The plan, announced April 10, calls for elderly nursing home residents who test positive for the virus to be transferred to Canyon Transitional Rehabilitation Center, a 73-bed Genesis-owned facility in Albuquerque with a history of sometimes life-threatening health and safety violations.
In the last four years and as recently as this January, inspectors uncovered a pattern of deficiencies so severe that the Centers for Medicaid and Medicare Services (CMS) assigned Canyon a one-star health rating — the lowest possible score. The facility has also been cited for a complete lack of infection control, massive staff shortages and staff incompetence. Canyon has been named as a defendant in at least 13 lawsuits in state court, alleging negligence, fraud and wrongful death.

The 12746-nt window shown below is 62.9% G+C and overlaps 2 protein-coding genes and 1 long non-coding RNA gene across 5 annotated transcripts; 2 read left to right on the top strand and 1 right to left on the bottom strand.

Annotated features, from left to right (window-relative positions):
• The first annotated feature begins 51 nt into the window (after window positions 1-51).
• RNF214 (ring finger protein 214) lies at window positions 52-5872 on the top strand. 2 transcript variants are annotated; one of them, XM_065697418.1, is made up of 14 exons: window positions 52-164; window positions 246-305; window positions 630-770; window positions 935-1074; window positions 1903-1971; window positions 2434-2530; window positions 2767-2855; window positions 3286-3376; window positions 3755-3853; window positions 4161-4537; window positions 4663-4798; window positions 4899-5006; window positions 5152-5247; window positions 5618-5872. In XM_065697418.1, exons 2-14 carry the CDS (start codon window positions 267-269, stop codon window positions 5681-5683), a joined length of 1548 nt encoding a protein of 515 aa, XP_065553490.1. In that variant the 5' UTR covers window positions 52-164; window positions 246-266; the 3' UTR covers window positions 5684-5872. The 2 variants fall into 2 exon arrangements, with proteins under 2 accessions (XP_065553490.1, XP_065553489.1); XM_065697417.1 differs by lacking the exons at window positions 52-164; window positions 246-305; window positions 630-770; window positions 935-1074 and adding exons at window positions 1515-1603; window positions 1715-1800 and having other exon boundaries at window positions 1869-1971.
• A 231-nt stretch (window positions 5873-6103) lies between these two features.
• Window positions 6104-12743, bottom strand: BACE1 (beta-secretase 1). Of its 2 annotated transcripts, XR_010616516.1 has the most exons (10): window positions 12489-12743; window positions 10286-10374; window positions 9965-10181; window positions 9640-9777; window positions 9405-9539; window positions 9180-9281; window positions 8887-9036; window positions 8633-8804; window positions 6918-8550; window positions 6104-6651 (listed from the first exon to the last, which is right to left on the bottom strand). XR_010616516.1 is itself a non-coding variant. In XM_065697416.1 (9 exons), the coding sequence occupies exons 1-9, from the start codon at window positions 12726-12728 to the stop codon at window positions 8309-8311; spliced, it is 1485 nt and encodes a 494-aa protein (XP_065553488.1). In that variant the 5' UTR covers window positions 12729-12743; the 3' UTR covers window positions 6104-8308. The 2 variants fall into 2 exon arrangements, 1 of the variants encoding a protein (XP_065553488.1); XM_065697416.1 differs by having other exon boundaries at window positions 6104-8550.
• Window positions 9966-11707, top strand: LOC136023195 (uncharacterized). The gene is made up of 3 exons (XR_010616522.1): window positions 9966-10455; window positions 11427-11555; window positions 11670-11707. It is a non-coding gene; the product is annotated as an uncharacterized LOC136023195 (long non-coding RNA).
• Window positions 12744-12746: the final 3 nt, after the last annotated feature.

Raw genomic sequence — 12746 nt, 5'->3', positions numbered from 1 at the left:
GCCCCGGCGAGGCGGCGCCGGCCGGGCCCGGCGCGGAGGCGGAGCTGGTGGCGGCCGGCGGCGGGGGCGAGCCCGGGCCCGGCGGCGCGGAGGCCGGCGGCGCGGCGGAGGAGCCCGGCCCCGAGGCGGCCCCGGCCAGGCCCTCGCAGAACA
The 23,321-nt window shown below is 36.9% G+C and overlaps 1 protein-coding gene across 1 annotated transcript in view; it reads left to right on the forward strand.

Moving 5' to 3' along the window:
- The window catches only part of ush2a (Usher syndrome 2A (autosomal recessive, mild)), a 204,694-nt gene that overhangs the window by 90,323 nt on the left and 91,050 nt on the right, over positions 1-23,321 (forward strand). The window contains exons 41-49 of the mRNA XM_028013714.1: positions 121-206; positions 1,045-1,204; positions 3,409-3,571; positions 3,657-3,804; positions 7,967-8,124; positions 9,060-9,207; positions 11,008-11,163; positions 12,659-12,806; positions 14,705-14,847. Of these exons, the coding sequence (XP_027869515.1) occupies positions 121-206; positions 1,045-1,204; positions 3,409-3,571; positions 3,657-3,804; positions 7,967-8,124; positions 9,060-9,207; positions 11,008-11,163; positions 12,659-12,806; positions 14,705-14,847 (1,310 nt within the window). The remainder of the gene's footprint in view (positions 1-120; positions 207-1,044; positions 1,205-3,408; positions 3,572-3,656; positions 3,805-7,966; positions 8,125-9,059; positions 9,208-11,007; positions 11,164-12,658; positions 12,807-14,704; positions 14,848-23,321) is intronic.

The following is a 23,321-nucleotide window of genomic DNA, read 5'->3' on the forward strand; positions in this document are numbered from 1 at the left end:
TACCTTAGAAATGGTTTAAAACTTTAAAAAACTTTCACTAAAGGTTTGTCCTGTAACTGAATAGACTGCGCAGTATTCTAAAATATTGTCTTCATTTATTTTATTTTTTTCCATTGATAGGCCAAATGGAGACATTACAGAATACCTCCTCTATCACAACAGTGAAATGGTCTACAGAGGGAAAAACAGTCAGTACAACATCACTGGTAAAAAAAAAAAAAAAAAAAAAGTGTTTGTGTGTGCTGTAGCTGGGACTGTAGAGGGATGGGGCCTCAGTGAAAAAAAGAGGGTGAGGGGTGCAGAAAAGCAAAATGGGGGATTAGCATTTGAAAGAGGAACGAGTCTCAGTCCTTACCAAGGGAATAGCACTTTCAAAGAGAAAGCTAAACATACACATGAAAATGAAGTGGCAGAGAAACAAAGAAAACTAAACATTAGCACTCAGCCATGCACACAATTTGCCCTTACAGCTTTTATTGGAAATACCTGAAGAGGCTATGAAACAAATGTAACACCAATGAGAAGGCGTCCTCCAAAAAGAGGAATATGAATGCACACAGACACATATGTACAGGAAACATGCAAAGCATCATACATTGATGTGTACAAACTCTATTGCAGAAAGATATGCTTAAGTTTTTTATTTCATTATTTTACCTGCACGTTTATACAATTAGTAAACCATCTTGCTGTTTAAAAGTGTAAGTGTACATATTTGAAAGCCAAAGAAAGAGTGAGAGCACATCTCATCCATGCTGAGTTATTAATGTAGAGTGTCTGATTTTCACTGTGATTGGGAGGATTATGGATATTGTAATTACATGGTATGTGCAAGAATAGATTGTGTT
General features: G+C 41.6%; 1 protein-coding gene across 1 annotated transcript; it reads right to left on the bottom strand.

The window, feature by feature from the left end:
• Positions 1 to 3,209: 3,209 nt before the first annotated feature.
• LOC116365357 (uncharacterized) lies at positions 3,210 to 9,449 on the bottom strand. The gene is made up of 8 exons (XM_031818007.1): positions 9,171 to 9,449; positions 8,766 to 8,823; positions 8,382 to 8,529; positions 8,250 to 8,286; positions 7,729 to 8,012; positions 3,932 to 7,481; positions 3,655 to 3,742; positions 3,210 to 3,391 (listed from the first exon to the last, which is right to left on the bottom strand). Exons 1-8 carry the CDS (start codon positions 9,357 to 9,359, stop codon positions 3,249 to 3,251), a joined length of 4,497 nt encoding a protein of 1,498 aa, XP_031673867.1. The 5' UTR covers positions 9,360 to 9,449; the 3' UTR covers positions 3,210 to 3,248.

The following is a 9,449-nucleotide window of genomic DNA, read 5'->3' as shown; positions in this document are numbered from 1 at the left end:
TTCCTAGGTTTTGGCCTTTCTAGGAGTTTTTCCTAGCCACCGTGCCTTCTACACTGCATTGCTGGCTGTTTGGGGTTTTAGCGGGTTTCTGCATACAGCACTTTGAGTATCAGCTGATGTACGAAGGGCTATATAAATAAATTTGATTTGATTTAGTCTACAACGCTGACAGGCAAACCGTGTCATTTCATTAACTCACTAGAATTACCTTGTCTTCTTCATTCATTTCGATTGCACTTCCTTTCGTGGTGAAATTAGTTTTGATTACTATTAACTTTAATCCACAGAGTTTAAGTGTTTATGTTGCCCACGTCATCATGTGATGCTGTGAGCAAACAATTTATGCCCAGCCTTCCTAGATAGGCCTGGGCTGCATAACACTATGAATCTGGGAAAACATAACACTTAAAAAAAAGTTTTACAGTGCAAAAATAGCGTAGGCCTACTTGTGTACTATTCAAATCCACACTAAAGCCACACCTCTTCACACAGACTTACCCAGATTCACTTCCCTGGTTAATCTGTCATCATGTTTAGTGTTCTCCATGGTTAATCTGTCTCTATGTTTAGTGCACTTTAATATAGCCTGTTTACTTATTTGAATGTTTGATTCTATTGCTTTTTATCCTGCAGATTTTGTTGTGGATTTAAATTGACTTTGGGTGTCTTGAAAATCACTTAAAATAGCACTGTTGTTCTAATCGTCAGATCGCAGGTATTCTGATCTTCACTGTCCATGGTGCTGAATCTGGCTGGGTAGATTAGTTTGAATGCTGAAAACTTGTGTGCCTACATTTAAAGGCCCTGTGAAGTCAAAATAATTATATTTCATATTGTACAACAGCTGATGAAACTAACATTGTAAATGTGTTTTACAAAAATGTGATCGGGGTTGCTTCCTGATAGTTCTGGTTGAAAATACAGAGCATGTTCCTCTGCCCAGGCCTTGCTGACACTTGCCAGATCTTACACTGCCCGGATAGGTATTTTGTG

Gov. Lujan Grisham did not respond to numerous requests for comment.
The decision to place coronavirus-positive nursing home patients at Canyon — where they will be cared for by Genesis employees — has been lauded by the secretaries of the Aging and Long-Term Services Department and of the Department of Health, who said the move will protect nursing home residents and staff who have not yet been exposed and provide the “treatment and quality of care necessary to give them the best possible opportunity to recover and rehabilitate from COVID-19 infection.” In an email to Searchlight, DOH said that the facility is now in compliance with all regulations.